On December 5, 2000, James Thompson died after he struggled with police officers who were trying to handcuff him. The Cook County Medical Examiner ruled Thompson's death a homicide, concluding that Thompson died at least in part from a "choke hold." Thompson's mother and wife filed suit in the Northern District of Illinois against the City of Chicago and eleven Chicago Police Officers. The plaintiffs alleged that the defendants violated Thompson's Fourth and Fourteenth Amendment rights by using excessive force. Prior to trial, the defendants filed several motions in limine including motions seeking to bar the plaintiffs from introducing: (1) the opinion testimony of officers from the CPD's Office of Professional Standards concerning their investigation into Thompson's death and (2) the CPD's General Orders, practices and policies (or the Officers failure to act in accordance with those Orders, practices and policies). The District Court judge, the Honorable Amy J. St. Eve, granted the motions and the case proceeded to trial. The jury found in favor of the defendants. Plaintiffs appealed, claiming the District Court erred in granting the motions in limine. On appeal, the Seventh Circuit affirmed. The court held that "[i]n this case, the text of the CPD's General Orders pertaining to the use of force would not have been of any consequence whatsoever and would have failed to advance the inquiry into whether Officer Hespe violated Thompson's Fourth Amendment rights by using excessive force in apprehending him." The court stated that "[w]hether Officer Hespe's conduct conformed with the internal CPD General Orders concerning the use of force on an assailant was irrelevant to the jury's determination of whether his actions on December 5, 2000 were 'objectively reasonable' under the Fourth Amendment." Finally, the court affirmed the District Court's exclusion of expert testimony concerning excessive force, stating "whatever insight Inspector Lukas and Sgt. Campbell might have had into whether or why Officer Hespe used excessive force would have been of little value except as to possibly causing confusion and bore a substantial risk of prejudice." The opinion was authored by Judge Coffey and joined by Judges Evans and Williams.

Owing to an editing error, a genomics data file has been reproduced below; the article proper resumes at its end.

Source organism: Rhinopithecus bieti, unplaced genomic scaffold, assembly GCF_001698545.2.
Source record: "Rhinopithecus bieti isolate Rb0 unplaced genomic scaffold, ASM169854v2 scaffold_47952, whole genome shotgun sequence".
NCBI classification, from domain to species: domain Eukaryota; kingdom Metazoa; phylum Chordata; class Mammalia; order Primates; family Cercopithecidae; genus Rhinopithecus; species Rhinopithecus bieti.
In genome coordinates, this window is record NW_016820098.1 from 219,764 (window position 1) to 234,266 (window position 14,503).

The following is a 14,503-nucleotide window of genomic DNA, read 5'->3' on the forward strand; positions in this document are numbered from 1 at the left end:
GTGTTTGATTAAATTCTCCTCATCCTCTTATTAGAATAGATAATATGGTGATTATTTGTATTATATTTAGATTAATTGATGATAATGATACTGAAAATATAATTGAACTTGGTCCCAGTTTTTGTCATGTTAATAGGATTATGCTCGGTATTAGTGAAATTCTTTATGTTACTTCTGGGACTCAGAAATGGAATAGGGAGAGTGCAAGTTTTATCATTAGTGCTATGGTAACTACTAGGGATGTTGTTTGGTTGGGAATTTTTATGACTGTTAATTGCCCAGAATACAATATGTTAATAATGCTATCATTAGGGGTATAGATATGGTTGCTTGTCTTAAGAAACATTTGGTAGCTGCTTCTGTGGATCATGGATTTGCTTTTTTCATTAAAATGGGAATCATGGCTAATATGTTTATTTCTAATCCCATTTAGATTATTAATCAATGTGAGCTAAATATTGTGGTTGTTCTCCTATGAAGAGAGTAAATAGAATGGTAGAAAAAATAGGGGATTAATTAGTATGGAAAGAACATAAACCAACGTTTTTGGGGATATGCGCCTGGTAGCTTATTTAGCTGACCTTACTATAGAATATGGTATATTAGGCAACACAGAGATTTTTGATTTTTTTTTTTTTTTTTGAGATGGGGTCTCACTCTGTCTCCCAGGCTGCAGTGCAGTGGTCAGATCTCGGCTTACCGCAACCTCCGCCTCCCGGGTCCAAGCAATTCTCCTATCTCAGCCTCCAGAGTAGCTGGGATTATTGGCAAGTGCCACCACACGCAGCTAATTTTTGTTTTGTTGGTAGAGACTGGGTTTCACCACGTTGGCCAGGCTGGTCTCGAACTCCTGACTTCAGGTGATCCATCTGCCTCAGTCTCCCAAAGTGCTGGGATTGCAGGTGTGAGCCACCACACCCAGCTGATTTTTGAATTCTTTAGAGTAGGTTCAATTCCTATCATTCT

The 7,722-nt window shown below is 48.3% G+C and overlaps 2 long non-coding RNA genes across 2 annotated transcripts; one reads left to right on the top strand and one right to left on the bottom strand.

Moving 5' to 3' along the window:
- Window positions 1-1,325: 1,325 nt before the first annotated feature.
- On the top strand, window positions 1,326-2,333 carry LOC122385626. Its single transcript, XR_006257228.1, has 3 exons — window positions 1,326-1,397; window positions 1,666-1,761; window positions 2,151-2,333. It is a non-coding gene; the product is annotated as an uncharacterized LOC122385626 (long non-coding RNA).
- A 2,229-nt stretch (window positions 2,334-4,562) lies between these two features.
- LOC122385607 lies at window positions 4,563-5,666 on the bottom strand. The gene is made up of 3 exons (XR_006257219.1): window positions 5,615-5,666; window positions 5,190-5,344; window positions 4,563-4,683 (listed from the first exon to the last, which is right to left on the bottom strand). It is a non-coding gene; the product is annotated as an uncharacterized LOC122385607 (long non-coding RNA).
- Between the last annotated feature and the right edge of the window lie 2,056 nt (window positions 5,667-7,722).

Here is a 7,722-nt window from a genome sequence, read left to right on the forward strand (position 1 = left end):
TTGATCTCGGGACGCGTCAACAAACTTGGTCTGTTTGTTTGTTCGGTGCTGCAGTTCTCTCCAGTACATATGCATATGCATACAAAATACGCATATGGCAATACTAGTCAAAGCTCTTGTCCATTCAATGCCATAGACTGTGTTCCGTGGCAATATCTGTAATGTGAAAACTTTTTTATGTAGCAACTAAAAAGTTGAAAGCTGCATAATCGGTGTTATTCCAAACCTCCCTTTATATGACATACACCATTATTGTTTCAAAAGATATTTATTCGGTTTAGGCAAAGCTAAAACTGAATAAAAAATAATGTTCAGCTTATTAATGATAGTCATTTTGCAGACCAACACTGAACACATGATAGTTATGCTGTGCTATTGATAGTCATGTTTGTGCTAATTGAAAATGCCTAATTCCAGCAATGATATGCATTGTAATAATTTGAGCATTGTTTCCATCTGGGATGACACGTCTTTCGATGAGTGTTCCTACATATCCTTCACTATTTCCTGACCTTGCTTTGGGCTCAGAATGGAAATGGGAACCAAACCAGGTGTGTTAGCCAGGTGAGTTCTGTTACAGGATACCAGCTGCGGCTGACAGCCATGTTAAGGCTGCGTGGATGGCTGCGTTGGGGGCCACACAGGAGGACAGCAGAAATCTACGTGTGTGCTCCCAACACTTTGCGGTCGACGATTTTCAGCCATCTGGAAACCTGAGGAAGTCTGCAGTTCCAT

Murder Suspect James Ealy Was Previously Convicted Of Murder But His Conviction Was Reversed In 1986

James Ealy, the suspect in last week's strangulation murder of Mary Hutchison, was convicted over 20 years ago for the strangulation murders of Kristina Parker, Mary Anne Parker, Cora Parker and Jontae Parker. Each  victim had died as a result of ligature strangulation. Detectives found a bundle of clothing under Ealy's bed, including green cloth similar to that found around Mary Ann Parker's neck, a knife handle that matched a blade found in the victims' apartment, bed sheets with red stains and a child's sweater. Shortly after being confronted with this evidence, Ealy confessed to strangling the victims after they "made fun of his red eyes." Ealy brought a motion to suppress his confession, claiming he was denied food, water and sleep and that he confessed because he "couldn't take it" any more. This motion was denied. Ealy elected not to testify at trial and he was convicted of four counts of murder and sentenced to natural life imprisonment by Judge Thomas J. Maloney. But, in 1986, the Appellate Court of Illinois, First District, reversed his conviction and ordered a new trial. On appeal, the State conceded that no probable cause to arrest Ealy existed at the time he was first taken from his residence by detectives. However, the State argued that Ealy was not "seized" at that time so as to require probable cause. The court disagreed, stating that Ealy was continuously interrogated over an 18-hour period, during which he was denied food and water and only given one bathroom break. The court held that "a reasonable, innocent person in defendant's position would not have believed he was free to leave." The court further stated that "We also find that the unconstitutional misconduct of the police was a purposeful expedition for evidence in the hope of obtaining sufficient information upon which to predicate the probable cause necessary for defendant's arrest." The court went on to hold that "since the police lacked probable cause to arrest defendant at the time they took him from his residence, which the State concedes, we hold that defendant was illegally seized in violation of the fourth amendment." The opinion was written by Justice James C. Murray and joined by justices R. Eugene Pincham and Francis Lorenz. On appeal, Ealy was represented by Jenner & Block attorneys Robert L. Graham and Randall E. Mehrberg.